Earwa > The Almanac: PON Edition

TDTCB, Ch. 16

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Chapter epigram (I.16 at 465) recalls prior chapter epigram (cf. I.15 at 430).

DA again thinking of the “ancient,” despite his prior merging of ancient and recent (I.16 at 466).  is this part of the “transformation” mentioned in the two epigrams?  he had previously imploded certain binaries, but ubermensch de-implodes them?  we shall see!

DA‘s failure to “understand the rules of this encounter” (I.16 at 468) throws the politics of interpersonal discourse very plainly into the benjuka treatise, wherein “the rules are the game” (I.10 at 294).

Sleep tied to ignorance and forgetfulness (I.16 at 469): one can’t raise walls, &c.

BBT inherent in “it’s difficult, is it not, to search for those things we cannot see?” (id.).

DA’s impression that his discussions with AK “possessed the character of a voyage” (I.16 at 470) pulls on DA’s earlier imploded binarism of near/far.

“frame of common understanding” (id.) noted in the event that frames show up at some point.

More can’t-raise-walls stuff:  “But the matter had already been forgiven and forgotten” (I.16 at 472).  My marginalia records the impression that this authorizes the later marriage of AK and esmi (insofar as AK asked about esmi and DA dismissed her as merely a prostitute.  of more importance is that “the silences between men are always fraught with uncomfortable significance--accusations, hesitations, judgments of who is weak and who is strong--but silences with this man undid rather than sealed these things” (id.).  in addition to being sedgewick’s homosocial masculinity thesis (wherein women simply mediate relations among men), it’s another tidy bit of post-structuralist linguistic joking.

we note that DA undergoes a seeming dialectical transformation thereafter: “Though the increments of such things have no measure, he felt subtly transformed by his encounter with Kellhus” (I.16 at 473).

scythians have a nifty nihilistic astrology (I.16 at 477), though i’m not detecting anything particularly inchie about it.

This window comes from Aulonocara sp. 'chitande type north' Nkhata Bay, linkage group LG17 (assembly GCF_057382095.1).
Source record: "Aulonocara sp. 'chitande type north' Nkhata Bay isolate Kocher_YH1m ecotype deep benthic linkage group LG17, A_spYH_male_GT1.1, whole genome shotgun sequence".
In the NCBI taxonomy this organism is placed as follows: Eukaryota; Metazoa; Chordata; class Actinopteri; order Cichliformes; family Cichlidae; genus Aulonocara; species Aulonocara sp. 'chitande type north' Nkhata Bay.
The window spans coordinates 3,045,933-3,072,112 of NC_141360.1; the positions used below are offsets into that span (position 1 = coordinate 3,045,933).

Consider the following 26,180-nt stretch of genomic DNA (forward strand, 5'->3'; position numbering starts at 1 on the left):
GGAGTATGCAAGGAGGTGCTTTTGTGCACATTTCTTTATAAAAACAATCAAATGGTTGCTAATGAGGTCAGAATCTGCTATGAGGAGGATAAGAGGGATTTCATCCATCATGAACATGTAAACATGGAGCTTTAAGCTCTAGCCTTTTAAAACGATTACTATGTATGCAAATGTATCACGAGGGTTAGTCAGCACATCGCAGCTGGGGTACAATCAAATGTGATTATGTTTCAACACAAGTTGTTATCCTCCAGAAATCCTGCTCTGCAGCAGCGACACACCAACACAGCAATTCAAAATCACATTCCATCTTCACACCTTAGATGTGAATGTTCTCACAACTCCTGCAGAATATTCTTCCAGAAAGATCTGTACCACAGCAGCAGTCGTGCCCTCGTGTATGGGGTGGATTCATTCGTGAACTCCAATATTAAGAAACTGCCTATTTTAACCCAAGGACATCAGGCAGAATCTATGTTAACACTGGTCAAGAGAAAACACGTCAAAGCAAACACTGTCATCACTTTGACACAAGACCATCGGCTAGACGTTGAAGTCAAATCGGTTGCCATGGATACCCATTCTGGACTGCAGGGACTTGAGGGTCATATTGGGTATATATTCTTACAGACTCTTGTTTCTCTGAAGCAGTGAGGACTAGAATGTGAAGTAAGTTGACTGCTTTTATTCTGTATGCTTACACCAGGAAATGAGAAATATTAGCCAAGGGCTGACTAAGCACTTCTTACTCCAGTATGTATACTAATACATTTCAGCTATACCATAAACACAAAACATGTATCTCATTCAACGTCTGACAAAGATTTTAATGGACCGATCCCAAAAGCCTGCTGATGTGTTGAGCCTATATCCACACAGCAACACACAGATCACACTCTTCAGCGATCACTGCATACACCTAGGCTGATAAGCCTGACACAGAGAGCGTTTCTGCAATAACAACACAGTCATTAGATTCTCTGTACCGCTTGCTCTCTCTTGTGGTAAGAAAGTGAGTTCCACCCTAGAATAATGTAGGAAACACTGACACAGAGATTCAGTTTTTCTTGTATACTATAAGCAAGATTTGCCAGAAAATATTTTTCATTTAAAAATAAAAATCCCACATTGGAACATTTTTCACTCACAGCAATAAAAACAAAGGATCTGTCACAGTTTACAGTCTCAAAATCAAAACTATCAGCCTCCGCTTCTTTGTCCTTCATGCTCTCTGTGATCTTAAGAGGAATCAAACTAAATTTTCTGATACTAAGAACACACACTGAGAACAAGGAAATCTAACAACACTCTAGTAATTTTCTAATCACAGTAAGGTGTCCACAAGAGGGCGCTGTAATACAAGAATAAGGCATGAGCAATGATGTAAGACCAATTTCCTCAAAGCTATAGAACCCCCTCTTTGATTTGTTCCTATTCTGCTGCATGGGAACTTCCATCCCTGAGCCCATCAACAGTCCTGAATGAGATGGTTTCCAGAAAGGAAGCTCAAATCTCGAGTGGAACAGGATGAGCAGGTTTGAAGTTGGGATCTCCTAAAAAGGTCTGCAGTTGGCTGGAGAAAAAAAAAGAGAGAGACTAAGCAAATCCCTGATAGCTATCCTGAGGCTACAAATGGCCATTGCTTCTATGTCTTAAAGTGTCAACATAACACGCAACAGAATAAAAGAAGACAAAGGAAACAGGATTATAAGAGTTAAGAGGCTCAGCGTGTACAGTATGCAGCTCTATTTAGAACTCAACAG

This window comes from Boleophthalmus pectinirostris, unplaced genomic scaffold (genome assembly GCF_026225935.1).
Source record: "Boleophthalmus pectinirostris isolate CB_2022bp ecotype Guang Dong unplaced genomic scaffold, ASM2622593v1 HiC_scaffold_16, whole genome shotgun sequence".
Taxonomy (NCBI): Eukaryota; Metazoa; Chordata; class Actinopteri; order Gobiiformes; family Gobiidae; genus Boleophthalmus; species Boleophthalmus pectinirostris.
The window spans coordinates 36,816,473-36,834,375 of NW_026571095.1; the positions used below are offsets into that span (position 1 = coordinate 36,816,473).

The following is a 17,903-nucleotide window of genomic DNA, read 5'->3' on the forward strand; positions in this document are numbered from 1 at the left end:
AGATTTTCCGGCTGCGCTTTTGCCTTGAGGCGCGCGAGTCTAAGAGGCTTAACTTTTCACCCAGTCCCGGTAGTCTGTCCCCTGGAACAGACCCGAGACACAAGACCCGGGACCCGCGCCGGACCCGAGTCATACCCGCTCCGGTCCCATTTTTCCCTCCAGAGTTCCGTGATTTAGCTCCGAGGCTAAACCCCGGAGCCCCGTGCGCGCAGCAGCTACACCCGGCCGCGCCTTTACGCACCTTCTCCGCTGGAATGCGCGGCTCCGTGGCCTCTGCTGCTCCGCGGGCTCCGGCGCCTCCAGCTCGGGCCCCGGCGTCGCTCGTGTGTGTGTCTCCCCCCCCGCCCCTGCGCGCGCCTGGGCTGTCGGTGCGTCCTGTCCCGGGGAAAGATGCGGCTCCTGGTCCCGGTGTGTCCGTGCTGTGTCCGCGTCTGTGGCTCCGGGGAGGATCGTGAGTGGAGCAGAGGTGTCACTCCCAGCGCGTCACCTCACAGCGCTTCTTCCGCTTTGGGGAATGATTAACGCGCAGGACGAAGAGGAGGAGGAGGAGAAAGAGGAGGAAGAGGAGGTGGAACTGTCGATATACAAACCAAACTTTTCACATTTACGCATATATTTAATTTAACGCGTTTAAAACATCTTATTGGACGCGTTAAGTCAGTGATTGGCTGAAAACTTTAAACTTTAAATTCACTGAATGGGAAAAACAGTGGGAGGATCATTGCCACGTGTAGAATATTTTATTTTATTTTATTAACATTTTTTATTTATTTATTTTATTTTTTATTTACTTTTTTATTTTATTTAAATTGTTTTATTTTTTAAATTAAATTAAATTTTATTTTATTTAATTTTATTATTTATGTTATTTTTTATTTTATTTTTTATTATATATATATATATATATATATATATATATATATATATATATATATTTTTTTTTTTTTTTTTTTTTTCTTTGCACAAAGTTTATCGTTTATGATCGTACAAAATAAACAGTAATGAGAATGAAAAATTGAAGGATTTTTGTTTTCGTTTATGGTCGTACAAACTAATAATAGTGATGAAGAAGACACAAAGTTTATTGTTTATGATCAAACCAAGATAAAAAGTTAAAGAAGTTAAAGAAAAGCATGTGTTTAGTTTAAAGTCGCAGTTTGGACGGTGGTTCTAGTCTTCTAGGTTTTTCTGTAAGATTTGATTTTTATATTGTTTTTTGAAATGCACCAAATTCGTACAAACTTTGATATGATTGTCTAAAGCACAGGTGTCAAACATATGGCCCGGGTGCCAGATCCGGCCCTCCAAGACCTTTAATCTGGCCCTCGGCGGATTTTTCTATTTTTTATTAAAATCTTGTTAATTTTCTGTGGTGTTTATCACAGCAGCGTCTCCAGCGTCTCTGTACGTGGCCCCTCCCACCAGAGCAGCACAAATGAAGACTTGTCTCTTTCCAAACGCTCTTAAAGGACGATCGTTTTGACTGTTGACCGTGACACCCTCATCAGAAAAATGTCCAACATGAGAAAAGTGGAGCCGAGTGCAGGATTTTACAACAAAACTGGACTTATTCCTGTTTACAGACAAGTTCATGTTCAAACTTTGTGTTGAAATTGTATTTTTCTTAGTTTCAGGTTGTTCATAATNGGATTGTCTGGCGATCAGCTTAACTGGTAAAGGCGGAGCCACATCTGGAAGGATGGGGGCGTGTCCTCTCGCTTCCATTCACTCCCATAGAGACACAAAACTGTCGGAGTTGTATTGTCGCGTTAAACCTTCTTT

“scratched breath upon parchment” (id.) is the type of privileging of speech over writing that derrida critiques in of grammatology.  “among the cattle” (id.) is a nice bit of Turkish (I.e., steppe) theory of governance.

gaming/ludic reference (I.16 at 478), in conjunction with reference to “beating his soul down paths of his manufacture.”  liking the reference to immaterial manufacturing, “soul” as a product of human labor, rather than divinely given.  take that, greasers.

reference to ideology of innocence (I.16 at 479).

reference to CuS dangling on precipice:  “he’d found himself battling a strange bodily shyness whenever the man loomed next to him” (id.).  is that giddy as a schoolgirl, or something else?

fairly express that AM was “the object of some obscene carnal urge” (I.16 at 480).

ludic reference situates AK and CuS “beyond the benjuka plate” (I.16 at 481), which indicates that all of the gaming references previous hereto are restructured by this admission that though all be a game, some sit apart from it.

nice description of nautzera as someone who believed he occupied the “centre of their time. I live now, they would think without thinking, therefore something momentous must happen” (I.16 at 483).  I think of this ideology as hyperpresentism.  cf. also inherit the wind:

--- Quote ---Matthew Harrison Brady: I do not think about things I do not think about.
Henry Drummond: Do you ever think about things that you do think about?
--- End quote ---

more can’t-raise-walls stuff: “they forget how much they’re hated” (I.16 at 487).

more ludics:  I.16 at 491, 498, 499.


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